Yet part of Orwell's outrage is that he sees the working class as a class without a voice, without an idea, without resources. It's a class without consciousness; it's a degenerate class.

There might seem little in this view of the working class that a compassionate, upper-class Tory would not share; and indeed both Right and Left do share the myth, most clearly articulated in Orwell's critique of modern socialism, of the working class as both corrupt and unconscious. Raymond Williams, in his unsurpassed little book Orwell, traces the depiction of the working class in Animal Farm and 1984 as “powerful but stupid” and an “apathetic mass”, people who “have never learned to think”. Those expressions come from the pens of Orwell's apostles and from the mouth of every pious activist complaining that people don't come to meetings these days because they are too busy watching videos; that, unlike the middle class, they are corrupted by consumer goods.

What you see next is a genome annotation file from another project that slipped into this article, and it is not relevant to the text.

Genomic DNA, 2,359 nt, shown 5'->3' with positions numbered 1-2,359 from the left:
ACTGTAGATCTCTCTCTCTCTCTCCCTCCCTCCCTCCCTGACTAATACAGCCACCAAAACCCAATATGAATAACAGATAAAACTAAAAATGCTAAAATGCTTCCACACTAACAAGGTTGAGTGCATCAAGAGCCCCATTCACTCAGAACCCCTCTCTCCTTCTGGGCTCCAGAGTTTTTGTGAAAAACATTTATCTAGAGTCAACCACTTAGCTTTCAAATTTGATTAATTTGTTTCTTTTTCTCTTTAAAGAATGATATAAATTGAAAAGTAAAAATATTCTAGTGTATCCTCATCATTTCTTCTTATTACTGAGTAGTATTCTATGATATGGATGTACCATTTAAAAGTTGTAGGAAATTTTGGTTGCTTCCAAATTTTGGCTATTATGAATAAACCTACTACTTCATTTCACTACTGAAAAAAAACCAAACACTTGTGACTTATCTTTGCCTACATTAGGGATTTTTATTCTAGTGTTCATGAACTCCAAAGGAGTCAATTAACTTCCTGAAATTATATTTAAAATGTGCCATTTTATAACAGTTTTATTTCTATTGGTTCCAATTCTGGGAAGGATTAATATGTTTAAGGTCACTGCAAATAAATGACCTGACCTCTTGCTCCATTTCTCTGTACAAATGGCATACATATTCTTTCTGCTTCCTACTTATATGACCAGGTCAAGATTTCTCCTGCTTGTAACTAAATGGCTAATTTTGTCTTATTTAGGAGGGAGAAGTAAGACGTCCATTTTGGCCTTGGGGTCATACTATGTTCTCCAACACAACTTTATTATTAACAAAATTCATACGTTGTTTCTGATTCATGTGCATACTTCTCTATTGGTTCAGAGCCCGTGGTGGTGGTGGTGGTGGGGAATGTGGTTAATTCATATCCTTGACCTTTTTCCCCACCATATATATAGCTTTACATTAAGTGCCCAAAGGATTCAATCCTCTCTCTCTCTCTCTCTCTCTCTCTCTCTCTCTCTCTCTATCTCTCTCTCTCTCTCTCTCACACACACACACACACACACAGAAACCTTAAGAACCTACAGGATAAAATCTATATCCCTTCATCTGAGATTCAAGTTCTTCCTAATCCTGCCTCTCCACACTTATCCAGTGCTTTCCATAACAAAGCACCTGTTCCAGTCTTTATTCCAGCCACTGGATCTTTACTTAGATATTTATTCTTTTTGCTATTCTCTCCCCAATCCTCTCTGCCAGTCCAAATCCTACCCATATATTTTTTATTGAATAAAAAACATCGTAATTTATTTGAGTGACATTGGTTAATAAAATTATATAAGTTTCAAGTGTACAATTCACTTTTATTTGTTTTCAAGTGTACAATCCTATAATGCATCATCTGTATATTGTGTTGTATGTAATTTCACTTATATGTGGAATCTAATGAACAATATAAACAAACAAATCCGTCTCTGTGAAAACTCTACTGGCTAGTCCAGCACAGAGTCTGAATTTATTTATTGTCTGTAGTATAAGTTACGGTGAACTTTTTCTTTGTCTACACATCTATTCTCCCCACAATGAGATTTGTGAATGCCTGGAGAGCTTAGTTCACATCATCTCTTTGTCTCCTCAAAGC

Orwell's understanding of power — the actual theme of most of his works — depends on his view of the masses. And in 1984 our first meeting with the “proles” demonstrates his view. Three men are standing reading a newspaper, two others are studying it over their shoulders. “Winston could see absorption in every line of their bodies. It was obviously some serious bit of news they were reading.” But what was it? The lottery! The proles are a rabble of Daily Star readers and Rangers supporters (all men, of course).